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Shriver goes in search of the real Pope Francis


By David Gibson
©2017 Religion News Service


NEW YORK (RNS) — A member of the nation’s most famous Catholic political clan, Mark Shriver said he had grown “disillusioned” with the church thanks to the clergy abuse scandal and other issues, and for years he had been pouring much of his spiritual energy into his work as head of Save the Children Action Network.

But from the moment Cardinal Jorge Mario Bergoglio was elected Pope Francis in 2013, the pontiff fascinated Shriver. He soon set out to Argentina — Bergoglio’s homeland — and to the Vatican, among other places, for a book that would become Pilgrimage: My Search for the Real Pope Francis.

This volume follows Shriver’s best-selling memoir, A Good Man: Rediscovering My Father, Sargent Shriver. Sargent Shriver was a fixture in Democratic politics who married into the Kennedy family and was named the first director of the Peace Corps by President John F. Kennedy.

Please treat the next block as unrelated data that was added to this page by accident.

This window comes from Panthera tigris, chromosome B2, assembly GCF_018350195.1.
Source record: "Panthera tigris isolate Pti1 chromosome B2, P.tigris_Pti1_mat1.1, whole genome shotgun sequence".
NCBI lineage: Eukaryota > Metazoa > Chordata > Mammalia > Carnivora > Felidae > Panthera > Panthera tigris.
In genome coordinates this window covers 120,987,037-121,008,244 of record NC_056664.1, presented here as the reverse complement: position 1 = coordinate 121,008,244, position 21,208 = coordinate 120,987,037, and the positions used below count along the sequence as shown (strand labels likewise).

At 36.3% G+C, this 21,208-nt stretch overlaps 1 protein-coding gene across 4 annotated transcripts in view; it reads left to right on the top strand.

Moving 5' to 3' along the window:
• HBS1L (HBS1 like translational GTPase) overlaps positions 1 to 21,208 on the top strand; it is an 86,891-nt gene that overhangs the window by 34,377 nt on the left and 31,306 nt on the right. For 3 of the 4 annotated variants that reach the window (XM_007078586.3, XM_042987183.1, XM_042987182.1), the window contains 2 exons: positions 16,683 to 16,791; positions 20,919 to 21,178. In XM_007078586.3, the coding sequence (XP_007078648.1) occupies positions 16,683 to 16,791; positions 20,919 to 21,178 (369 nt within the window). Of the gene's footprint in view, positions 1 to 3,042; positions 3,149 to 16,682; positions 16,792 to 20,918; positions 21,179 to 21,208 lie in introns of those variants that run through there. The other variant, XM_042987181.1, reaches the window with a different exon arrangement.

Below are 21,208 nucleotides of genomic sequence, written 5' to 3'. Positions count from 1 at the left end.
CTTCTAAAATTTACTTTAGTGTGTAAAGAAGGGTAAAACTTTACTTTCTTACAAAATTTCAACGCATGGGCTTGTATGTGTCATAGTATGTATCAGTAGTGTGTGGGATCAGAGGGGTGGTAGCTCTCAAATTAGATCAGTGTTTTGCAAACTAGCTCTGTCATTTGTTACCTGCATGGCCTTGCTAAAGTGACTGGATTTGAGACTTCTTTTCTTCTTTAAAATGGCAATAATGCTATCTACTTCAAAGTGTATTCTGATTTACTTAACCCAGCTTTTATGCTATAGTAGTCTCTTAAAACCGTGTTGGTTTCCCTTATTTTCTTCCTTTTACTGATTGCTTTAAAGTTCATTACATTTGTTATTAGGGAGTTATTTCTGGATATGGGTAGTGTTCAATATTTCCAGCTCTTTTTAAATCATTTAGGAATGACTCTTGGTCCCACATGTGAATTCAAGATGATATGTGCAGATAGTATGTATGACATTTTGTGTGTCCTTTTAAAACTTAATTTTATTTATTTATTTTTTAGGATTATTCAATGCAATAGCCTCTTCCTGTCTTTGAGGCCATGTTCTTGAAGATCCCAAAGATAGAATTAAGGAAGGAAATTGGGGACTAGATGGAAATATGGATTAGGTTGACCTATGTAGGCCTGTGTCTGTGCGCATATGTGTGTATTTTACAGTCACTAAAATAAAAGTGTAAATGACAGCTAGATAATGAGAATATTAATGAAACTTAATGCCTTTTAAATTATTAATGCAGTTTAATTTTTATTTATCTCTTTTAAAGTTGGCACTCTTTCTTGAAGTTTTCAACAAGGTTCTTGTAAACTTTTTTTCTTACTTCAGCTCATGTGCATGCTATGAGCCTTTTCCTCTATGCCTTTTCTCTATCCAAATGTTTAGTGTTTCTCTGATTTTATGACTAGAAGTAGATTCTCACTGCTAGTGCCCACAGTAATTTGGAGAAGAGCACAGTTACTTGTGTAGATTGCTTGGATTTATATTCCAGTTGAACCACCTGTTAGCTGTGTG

Social justice is clearly part of the Shriver DNA as much as Catholicism — Mark’s brother Tim is chair of the Special Olympics. But Mark Shriver found in Francis a leader who helped him reconnect faith and works.

In this interview, conducted during a recent trip he made to New York, Shriver, who is 52 and married with three children, talks about his “search” and how it changed him.

Why did you need to find the “real” Pope Francis? Is there an image of him that doesn’t correspond to reality or our perceptions?

The idea was that he made these gestures as soon as he became pope, from asking the people in St. Peter’s Square to bless him to paying his hotel bill himself to washing the feet of those juvenile delinquents, including a Muslim girl, on Holy Thursday. That was so different from what the previous popes had done. And he was the first Jesuit ever elected pope. I wanted to try to dig in to find out who this guy really was. Were these gestures consistent with the rest of his life or were these publicity gestures to try to garner goodwill for the church?

I wanted to dig in and figure out who this guy really was and what made him tick, what made him so joyful. I wanted to talk to his friends and colleagues and also his detractors. So not necessarily the big shots — the cardinals or the Argentine president. I wanted to find out from the guys who pick up trash in Buenos Aires, from the priests and nuns, from grieving parents who had interacted with him, to figure out who he really was.

And you found out that he is the real deal?